Lessons from the Public-Private Partnerships in Surgical Care in Quebec
26 September 2023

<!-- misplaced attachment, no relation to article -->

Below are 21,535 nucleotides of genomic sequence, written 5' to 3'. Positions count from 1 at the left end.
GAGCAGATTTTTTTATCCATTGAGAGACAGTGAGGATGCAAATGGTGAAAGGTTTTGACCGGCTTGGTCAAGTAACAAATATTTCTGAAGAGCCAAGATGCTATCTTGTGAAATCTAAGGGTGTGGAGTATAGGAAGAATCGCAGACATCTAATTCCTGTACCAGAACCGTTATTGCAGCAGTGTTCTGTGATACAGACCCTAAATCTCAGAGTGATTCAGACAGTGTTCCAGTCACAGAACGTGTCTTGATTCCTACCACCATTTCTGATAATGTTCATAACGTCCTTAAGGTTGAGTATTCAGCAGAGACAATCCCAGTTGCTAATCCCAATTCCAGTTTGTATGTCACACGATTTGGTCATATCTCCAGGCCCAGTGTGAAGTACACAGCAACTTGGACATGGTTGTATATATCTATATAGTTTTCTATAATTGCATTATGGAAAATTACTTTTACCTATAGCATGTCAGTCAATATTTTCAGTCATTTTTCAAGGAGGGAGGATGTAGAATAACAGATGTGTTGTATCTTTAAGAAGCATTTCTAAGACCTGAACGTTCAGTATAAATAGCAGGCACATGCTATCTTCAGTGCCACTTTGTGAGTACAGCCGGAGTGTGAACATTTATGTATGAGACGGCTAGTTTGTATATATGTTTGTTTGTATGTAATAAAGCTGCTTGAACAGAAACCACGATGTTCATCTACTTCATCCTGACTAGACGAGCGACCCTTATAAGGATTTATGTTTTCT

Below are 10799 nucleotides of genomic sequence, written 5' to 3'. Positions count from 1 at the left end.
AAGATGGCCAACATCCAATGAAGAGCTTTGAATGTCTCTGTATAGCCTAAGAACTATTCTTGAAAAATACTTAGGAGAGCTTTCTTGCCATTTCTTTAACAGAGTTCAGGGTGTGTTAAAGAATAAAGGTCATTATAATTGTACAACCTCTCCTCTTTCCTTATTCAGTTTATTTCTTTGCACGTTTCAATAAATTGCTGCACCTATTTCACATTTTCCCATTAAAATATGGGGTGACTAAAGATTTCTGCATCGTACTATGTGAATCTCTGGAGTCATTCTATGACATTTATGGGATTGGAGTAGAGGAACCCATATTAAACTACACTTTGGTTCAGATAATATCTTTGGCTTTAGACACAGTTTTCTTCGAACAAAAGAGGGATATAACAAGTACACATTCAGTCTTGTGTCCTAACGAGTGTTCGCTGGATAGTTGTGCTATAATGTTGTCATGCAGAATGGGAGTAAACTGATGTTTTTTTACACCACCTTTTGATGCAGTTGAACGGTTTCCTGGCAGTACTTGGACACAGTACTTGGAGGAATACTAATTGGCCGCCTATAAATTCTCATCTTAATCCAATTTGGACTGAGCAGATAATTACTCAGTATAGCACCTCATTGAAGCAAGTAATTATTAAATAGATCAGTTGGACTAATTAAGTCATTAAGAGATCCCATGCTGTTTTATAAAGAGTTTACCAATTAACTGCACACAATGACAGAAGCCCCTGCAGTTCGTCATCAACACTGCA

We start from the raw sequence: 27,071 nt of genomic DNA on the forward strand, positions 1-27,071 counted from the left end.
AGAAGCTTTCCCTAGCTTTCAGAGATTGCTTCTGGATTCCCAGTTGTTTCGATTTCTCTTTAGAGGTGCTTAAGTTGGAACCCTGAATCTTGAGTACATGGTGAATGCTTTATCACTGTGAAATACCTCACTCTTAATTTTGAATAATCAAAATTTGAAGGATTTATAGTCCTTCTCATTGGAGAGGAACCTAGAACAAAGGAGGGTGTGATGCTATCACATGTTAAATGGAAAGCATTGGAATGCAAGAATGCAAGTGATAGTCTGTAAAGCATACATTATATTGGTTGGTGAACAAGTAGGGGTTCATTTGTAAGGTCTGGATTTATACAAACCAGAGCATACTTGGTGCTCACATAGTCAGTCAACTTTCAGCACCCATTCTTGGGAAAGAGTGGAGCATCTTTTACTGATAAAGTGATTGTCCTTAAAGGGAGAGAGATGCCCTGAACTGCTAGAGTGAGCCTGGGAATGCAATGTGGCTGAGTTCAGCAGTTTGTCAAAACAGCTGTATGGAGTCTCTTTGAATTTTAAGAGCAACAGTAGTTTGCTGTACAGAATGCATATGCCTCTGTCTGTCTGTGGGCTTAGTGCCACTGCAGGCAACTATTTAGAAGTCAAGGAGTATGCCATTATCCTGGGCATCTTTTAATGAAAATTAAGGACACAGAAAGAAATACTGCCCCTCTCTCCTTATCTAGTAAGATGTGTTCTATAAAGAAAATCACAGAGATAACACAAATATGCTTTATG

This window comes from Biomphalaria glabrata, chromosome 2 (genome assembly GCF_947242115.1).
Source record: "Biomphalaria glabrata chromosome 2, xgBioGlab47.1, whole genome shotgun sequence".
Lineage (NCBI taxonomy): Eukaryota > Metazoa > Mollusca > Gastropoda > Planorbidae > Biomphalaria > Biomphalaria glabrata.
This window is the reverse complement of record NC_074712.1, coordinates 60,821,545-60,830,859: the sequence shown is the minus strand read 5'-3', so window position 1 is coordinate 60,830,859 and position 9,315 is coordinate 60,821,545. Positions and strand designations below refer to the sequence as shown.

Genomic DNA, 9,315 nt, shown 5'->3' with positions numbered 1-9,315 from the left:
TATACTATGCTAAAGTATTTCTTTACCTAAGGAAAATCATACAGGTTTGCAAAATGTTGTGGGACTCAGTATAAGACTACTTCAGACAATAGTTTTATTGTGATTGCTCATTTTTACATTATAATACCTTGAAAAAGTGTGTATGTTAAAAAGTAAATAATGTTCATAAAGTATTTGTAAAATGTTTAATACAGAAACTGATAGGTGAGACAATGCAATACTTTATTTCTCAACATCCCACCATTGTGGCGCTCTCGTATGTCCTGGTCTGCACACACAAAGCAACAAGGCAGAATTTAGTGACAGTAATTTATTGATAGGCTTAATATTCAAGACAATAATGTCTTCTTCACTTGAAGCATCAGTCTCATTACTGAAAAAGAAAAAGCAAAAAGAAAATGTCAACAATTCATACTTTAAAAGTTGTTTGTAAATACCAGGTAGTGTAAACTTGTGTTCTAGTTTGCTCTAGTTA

Long wait times for surgical treatments have been a persistent issue in Canada and have worsened since the COVID-19 pandemic (Moir and Barua, 2022; Labrie, 2023). In an effort to tackle the long backlog of elective surgeries, various provincial governments have in recent months announced plans to partner with private surgical clinics (Daflos, 2023; Ferguson, 2023; Smith, 2023). Although such public-private collaborations have proven successful in the past (MacKinnon, 2016), debate rages in Canada about the potential to improve access to surgical care through increased partnerships with the private sector. In this context the experience of Quebec is interesting to analyze, as such partnerships have existed there for more than 15 years.1 Although it has a universal health care system that must comply with the principles of the Canada Health Act, Quebec has experimented with implementing specific public policies and programs that differ significantly from those of other provinces in several key respects. Since the Chaoulli judgment in 2006, private services for select procedures have been fairly commonplace. More recently, many more cases of publicly funded day surgery have been outsourced to private medical centres, with the aim of alleviating the backlog created during the COVID-19 pandemic. At the beginning of April 2023, Quebec Health Minister Christian Dubé also announced the intention of his government to continue along this path and promote public-private partnerships in the health care system in the future (Vailles, 2023b). This essay documents Quebec’s relatively unique approach to health care in the Canadian landscape in order to show the compatibility—and potential benefits—of public-private partnerships within the framework of a universal health care system. After briefly describing the events surrounding the Chaoulli ruling and the subsequent government response, the report examines the factors underlying the expansion of private surgical centres in recent years. It concludes with the main lessons to be learned from the Quebec experience so far, and some conditions that would need to be met to take full advantage of the presence of entrepreneurs in this area of our health care systems.